The ISO 17442:2012 code construction standard for the LEI is not very useful for aggregating transaction data. To see why, let’s examine the code construction. It consists of 18 alphanumeric characters and two numeric check digits calculated from the previous 18 characters. This standard has been further defined by the FSB as follows:
The Current ISO 17442:2012 LEI code as modified by the FSB
- Characters 1-4: A four character prefix allocated uniquely to each LOU.
- Characters 5-6: Two reserved characters set to zero.
- Characters 7-18: Entity-specific part of the code generated and assigned by LOUs according to transparent, sound and robust allocation policies.
- Characters 19-20: Two check digits as described in the ISO 17442 standards.
There is no mechanism to tie the LEIs of the same business entity together, only to its LOU. And that is only at initiation of the LEI. Since the LEI can be ported to another LOU, the identity of the LOU changes even though the LOU code does not, as it is an integral part of the LEI code.
An alternate code construction has been proposed, staying within the current ISO/FSB LEI standard but capable of aggregating data directly from the code.
Aggregation Capable ISO/FSB 17442:2012 Compliant LEI
Characters 1 – 4 + 5 - 6 |7-----------------------------------18] +19-20
1 The prefix is currently assigned by the FSB and consists of 4 numeric digits. It is randomly chosen from a sequence of 10,000 numbers. Its purpose is to make all the entity specific codes assigned by each LOU globally unique when combined with the prefix and the expansion area, now set to 00.
2 Expansion digits, purpose not publically defined other than for expansion of code consisting of two zeroes (00)
3 Registration Domain (Registration Identifier - RID) consisting of six numeric digits randomly chosen and assigned as is the LOU prefix in note 1, but not by the FSB, by the COU. Its purpose is to make all the entity specific codes registered by each financial market participant globally unique.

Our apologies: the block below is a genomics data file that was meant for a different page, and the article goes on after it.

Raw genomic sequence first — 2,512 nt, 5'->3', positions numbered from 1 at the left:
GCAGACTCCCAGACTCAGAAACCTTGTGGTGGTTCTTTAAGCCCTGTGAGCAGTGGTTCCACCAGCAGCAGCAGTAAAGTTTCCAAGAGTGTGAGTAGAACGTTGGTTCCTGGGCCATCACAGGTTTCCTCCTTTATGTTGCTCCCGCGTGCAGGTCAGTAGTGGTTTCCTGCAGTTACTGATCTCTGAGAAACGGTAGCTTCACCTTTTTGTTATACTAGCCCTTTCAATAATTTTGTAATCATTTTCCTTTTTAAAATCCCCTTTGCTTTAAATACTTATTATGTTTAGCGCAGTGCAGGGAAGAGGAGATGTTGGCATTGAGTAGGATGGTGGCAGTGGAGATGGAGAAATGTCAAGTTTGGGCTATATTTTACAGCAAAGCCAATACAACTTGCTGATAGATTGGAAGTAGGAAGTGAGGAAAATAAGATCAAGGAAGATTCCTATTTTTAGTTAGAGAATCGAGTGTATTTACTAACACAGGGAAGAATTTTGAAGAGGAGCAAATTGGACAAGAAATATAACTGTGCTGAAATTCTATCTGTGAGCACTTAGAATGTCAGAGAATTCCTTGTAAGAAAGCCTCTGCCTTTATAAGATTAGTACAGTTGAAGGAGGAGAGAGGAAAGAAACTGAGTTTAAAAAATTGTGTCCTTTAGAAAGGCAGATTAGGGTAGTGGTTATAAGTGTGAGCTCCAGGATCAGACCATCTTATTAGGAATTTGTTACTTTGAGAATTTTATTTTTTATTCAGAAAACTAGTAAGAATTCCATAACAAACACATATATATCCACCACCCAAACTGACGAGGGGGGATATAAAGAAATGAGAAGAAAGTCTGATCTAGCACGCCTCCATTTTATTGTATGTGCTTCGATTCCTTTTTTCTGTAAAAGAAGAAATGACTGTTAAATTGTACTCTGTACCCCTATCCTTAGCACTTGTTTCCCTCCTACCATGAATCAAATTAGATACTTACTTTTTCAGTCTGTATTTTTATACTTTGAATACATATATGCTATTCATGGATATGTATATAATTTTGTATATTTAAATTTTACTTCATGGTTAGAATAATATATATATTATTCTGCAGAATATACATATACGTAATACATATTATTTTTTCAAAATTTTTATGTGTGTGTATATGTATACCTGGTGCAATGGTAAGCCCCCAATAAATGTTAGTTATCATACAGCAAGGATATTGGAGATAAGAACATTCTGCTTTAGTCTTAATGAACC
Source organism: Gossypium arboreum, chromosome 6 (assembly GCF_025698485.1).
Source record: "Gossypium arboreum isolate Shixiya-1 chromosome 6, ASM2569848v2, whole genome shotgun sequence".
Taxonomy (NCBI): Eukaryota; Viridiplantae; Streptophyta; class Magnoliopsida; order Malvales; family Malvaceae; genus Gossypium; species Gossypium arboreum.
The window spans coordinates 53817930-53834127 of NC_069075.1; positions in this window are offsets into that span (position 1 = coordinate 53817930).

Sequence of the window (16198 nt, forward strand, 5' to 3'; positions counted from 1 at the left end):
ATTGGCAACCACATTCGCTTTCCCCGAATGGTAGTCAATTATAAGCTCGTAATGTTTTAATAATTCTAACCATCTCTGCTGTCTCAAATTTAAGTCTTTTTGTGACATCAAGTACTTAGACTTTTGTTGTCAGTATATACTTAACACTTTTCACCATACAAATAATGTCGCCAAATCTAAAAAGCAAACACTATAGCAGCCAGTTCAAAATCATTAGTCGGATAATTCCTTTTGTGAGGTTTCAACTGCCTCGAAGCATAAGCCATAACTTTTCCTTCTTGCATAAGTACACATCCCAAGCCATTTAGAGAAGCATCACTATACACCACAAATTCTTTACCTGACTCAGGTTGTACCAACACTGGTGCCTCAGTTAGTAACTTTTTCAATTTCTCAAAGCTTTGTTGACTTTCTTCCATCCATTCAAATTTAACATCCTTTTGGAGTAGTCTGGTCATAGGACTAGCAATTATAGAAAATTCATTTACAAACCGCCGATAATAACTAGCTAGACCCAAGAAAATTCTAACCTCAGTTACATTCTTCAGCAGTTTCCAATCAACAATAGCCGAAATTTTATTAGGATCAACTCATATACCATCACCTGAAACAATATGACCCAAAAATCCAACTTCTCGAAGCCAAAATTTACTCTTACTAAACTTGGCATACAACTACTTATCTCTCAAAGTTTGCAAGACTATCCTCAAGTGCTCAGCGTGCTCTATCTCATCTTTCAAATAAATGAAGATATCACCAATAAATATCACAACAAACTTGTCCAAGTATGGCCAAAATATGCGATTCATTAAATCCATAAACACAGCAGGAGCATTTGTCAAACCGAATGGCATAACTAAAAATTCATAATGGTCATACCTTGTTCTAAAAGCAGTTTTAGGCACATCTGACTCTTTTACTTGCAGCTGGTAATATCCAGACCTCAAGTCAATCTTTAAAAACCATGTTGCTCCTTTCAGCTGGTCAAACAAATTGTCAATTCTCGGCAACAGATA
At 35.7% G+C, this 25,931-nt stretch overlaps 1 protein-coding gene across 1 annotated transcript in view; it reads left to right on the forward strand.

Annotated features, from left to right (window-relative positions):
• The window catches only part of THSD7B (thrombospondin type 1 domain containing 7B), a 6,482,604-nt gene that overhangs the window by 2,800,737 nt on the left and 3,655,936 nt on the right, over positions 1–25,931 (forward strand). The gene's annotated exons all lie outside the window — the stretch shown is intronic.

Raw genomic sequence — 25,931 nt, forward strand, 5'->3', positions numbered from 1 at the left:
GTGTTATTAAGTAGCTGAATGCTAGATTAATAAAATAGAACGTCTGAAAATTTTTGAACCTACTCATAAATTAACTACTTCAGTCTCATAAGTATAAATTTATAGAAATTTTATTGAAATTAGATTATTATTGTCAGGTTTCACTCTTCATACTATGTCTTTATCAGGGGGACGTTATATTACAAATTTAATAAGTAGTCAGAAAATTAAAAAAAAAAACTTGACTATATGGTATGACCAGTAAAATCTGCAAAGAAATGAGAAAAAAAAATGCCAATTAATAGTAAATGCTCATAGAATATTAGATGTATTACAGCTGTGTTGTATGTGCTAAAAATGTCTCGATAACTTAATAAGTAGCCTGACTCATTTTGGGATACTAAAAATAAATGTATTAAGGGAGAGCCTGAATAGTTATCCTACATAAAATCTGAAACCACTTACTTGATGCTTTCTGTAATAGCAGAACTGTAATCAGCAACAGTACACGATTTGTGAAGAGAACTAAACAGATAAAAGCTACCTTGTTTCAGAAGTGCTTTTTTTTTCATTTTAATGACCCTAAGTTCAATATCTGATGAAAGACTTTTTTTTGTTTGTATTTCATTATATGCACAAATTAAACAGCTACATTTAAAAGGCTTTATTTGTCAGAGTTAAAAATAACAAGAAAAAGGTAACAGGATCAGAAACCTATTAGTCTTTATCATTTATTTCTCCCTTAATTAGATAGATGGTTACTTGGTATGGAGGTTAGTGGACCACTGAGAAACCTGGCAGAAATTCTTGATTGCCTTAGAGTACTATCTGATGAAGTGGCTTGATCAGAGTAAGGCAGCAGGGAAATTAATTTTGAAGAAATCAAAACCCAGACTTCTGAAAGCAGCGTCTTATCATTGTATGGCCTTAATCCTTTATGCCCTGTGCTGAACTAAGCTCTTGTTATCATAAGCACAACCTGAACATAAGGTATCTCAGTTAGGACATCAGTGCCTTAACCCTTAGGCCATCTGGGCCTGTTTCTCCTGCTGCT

4 Sequence code consisting of five characters assigned by the financial market participant (the Registrant)
5 Re-sequencing code used for re-sequencing of code hierarchy for corporate events that change the ownership of the LEI code
6 Check digits calculated as described in LEI ISO 17442:2012 standard
Further, if we would dispense with the prefix for the LOU completely as part of the code (it serves no purpose other than to preserve uniqueness of LEIs generated in separate venues) then we believe we would have an even better way of aggregating data from the code itself. The first characters 1-4 would be the Registrants’ unique code, and characters 7-18 could be adapted from the corresponding internal codes of the Registrant’s legal entities present in internal systems. Alternatively we can adapt a simple sequencing scheme for each LEI.
With the COU functions soon to be designed it is reasonable to think about conducting a proof of concept for redesigning the code for future use. The Registrant ID’s can be assigned by the COU as the LOU’s prefix is now, as a unique code randomly chosen. This Registrant prefix can then be used by Registrant’s designated core LEI issuer, whether an internal department or outsourced to a third party.
Combing the randomly chosen RID with a registrant’s own remaining portion of the code (the entity specific part, Characters 7-18) at the time each LEI is registered preserves uniqueness and non-intelligence. It also preserves synchronization between the internal codes and the external LEIs. This is particularly important to the larger financial institutions that have hundreds, if not thousands, of potential LEIs to be registered.
Getting the LEI right is important, not only for knowing the counterparties and what controlling interests they roll–up to, but because they are also used in constructing Unique Transaction Identifiers (UTIs) in the EU (the LEI is not allowed to be used in the construction of the UTI in the US) that are essential to matching component parts of a swaps transaction.
With the first “beta” test of the use of the LEI in the swaps reporting regime producing GIGO (garbage in, garbage out) results, isn’t it better to reassess, regroup, and then set sail to the far shores of our promised destination... in a better boat.
Obtain Financial InterGroup’s latest client research at: https://www.fig-uk.com/products.php.Allan is President and founder of financial industry joint venture development company Financial InterGroup Holdings Ltd; and strategy & acquisition consultancy Financial InterGroup Advisors. The companies are engaged in the capital, contract, currency, cash and investment ... View Full Bio